After a few false starts, the man pointed the way.
“Efharisto,” Martin said, about the only word he had. The sun was high in the sky as he approached, and his trepidation dragged at his feet, but he had crossed his own Rubicon and he had to see this through. He had to make her understand—and then a tiny house, white with a blue door and shutters and red clay roof, and a rope hammock strung up in front. A woman asleep, her face tipped away, showing just those yellow curls, a loose shirt rising up over the swell. Although they were nothing alike, Martin thought then of Art as he had seen her that morning, curled on her side, away from him, all the sheets wrapped around her even in the heat.
His eyes found Aminta’s belly button, rising with every breath. She snored a little, he remembered that, but in their time together she had always slept on her side. The door opened and a man stepped out from the dark interior. Martin’s feet were rooted to the brick road. The man was a bit taller, a bit thinner, black hair speckled with gray, feet bare as he strode over to her and splayed his fingers right there on the curve of her belly.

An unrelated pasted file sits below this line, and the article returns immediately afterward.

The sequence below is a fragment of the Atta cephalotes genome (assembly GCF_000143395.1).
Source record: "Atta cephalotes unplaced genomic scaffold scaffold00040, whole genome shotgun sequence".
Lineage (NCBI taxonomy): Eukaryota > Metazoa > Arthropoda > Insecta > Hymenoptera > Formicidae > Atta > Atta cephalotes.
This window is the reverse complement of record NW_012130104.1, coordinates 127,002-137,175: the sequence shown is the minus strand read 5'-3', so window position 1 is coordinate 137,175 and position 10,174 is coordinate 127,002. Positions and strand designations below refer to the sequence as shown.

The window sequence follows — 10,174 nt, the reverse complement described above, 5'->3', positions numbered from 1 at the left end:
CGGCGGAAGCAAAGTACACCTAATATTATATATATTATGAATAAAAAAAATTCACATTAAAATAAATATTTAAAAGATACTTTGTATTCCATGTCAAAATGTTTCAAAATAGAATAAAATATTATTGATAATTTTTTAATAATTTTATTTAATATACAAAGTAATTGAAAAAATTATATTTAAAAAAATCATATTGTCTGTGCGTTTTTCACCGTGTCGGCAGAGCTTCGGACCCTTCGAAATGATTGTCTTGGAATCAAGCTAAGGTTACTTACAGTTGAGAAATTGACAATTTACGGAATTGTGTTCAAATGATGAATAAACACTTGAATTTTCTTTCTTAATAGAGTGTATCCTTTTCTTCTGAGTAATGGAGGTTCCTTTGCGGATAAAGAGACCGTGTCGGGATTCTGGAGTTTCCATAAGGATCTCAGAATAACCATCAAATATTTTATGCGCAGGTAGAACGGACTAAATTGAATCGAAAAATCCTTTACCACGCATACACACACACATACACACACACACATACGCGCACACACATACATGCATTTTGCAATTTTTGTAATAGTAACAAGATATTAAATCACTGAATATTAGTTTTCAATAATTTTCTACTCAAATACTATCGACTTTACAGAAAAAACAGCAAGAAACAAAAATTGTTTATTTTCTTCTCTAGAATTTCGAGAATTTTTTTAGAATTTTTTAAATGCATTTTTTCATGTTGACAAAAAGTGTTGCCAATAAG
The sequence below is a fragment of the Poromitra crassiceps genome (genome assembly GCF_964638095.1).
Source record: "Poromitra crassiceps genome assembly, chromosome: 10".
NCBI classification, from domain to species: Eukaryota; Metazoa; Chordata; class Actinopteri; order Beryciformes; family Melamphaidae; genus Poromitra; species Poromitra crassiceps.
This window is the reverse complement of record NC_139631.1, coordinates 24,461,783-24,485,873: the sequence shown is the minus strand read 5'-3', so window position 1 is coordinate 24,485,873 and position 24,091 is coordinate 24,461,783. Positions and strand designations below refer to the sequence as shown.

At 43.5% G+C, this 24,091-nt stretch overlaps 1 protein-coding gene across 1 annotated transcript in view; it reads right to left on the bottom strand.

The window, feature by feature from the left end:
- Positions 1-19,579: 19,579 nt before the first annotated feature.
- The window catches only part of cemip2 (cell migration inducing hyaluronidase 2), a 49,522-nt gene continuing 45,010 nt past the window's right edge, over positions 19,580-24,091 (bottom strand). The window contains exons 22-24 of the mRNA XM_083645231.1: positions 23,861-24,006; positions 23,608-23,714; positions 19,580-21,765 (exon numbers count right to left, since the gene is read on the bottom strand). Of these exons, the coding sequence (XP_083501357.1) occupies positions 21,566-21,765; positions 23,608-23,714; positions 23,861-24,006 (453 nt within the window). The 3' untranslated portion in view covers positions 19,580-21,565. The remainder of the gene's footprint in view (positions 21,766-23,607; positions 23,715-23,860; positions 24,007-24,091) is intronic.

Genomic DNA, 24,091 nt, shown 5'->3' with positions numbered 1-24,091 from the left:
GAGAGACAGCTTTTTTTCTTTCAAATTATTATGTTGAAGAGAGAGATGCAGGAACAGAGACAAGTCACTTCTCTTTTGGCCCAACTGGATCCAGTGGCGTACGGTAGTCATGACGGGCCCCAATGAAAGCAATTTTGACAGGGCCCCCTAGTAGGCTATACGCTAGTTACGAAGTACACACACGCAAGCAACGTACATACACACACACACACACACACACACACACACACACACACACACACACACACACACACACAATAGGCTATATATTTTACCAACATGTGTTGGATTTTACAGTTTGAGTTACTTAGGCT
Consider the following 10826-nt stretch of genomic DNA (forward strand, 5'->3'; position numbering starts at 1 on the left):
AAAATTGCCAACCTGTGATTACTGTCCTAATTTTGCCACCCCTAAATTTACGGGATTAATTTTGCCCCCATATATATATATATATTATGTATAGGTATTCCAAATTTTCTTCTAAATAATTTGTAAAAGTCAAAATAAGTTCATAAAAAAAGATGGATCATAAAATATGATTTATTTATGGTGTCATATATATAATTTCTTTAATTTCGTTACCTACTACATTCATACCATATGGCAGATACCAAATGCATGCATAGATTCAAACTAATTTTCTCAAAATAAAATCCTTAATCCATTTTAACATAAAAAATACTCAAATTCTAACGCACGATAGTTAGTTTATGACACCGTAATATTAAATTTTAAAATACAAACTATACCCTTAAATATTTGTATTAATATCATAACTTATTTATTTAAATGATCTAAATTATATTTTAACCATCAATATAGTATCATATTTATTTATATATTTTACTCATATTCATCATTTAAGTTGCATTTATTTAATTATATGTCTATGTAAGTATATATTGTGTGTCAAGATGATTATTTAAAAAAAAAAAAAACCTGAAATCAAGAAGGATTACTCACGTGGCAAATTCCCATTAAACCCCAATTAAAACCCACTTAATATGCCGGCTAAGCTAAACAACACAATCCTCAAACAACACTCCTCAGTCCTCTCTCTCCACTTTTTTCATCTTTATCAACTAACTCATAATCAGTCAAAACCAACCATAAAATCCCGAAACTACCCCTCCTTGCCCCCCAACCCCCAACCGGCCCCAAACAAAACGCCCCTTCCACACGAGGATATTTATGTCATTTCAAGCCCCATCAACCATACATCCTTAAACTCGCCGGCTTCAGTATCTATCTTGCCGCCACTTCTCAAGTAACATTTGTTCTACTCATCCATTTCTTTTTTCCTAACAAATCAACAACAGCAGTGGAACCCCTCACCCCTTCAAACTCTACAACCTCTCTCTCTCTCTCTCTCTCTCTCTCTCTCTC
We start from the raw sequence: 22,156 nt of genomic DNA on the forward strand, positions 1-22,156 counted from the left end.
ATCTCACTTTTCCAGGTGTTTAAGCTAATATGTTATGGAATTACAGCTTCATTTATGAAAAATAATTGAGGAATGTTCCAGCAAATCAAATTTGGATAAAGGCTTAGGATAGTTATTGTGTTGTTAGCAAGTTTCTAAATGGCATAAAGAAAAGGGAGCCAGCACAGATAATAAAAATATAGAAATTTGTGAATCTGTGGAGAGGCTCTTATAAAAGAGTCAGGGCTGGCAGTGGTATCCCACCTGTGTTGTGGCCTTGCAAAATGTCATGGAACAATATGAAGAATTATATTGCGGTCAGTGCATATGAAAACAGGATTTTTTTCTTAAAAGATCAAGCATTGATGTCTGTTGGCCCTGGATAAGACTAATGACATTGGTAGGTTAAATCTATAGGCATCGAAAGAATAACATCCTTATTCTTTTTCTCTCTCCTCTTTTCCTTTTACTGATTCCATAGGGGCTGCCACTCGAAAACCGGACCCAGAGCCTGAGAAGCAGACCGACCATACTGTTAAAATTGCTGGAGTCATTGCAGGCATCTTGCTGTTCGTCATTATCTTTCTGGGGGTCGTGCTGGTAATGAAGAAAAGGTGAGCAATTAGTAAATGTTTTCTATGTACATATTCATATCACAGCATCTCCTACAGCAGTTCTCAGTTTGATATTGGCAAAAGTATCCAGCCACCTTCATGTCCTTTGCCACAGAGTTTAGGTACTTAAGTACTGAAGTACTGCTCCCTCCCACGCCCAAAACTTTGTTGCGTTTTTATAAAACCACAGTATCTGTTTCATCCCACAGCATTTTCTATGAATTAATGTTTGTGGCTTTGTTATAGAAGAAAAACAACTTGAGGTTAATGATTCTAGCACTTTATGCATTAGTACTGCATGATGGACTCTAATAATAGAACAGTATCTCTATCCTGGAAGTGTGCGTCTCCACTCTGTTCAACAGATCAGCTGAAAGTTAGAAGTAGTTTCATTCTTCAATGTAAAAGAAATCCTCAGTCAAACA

That morning, Art had woken when he pressed his lips to her shoulder, and for a moment she had stiffened against him before relaxing. Later, when he left, he’d glanced back at her as he stood in the doorway. She was sitting up, her back to him, hair tumbling down to the wings of her shoulder blades, sheets pooling around her hips and her tattoo just a hand’s breadth from the dimple above her ass. She leaned forward and he thought the tattoo was a line from a poem, maybe, but he didn’t know much poetry. She extended her arm and he saw the flash of light on gold as she slipped the chain over her head.